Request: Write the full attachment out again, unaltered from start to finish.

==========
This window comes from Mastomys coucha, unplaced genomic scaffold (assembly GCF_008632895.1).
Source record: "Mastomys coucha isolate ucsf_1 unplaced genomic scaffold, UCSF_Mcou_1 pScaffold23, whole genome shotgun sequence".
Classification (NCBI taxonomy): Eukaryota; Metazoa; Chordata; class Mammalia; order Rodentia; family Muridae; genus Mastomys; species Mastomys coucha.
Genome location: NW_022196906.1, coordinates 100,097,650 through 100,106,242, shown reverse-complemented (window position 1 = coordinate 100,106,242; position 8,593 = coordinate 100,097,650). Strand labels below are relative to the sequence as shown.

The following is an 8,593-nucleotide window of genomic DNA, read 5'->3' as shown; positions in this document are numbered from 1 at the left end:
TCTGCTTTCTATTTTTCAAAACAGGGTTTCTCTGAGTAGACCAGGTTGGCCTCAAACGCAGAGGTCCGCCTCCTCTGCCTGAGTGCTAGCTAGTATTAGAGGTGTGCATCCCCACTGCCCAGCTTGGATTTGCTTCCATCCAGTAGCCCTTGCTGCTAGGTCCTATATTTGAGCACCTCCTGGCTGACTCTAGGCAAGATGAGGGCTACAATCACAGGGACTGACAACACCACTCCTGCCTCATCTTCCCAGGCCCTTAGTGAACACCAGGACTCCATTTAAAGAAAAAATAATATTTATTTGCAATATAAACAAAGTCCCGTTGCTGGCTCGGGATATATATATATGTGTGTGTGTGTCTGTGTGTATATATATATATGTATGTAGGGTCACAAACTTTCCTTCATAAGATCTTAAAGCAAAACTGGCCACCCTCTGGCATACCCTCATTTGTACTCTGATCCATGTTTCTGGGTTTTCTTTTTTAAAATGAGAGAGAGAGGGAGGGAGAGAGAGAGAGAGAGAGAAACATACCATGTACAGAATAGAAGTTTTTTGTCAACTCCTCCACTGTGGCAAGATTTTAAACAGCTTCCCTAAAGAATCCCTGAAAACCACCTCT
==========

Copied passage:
This window comes from Mastomys coucha, unplaced genomic scaffold (assembly GCF_008632895.1).
Source record: "Mastomys coucha isolate ucsf_1 unplaced genomic scaffold, UCSF_Mcou_1 pScaffold23, whole genome shotgun sequence".
Classification (NCBI taxonomy): Eukaryota; Metazoa; Chordata; class Mammalia; order Rodentia; family Muridae; genus Mastomys; species Mastomys coucha.
Genome location: NW_022196906.1, coordinates 100,097,650 through 100,106,242, shown reverse-complemented (window position 1 = coordinate 100,106,242; position 8,593 = coordinate 100,097,650). Strand labels below are relative to the sequence as shown.

The following is an 8,593-nucleotide window of genomic DNA, read 5'->3' as shown; positions in this document are numbered from 1 at the left end:
TCTGCTTTCTATTTTTCAAAACAGGGTTTCTCTGAGTAGACCAGGTTGGCCTCAAACGCAGAGGTCCGCCTCCTCTGCCTGAGTGCTAGCTAGTATTAGAGGTGTGCATCCCCACTGCCCAGCTTGGATTTGCTTCCATCCAGTAGCCCTTGCTGCTAGGTCCTATATTTGAGCACCTCCTGGCTGACTCTAGGCAAGATGAGGGCTACAATCACAGGGACTGACAACACCACTCCTGCCTCATCTTCCCAGGCCCTTAGTGAACACCAGGACTCCATTTAAAGAAAAAATAATATTTATTTGCAATATAAACAAAGTCCCGTTGCTGGCTCGGGATATATATATATGTGTGTGTGTGTCTGTGTGTATATATATATATGTATGTAGGGTCACAAACTTTCCTTCATAAGATCTTAAAGCAAAACTGGCCACCCTCTGGCATACCCTCATTTGTACTCTGATCCATGTTTCTGGGTTTTCTTTTTTAAAATGAGAGAGAGAGGGAGGGAGAGAGAGAGAGAGAGAGAAACATACCATGTACAGAATAGAAGTTTTTTGTCAACTCCTCCACTGTGGCAAGATTTTAAACAGCTTCCCTAAAGAATCCCTGAAAACCACCTCT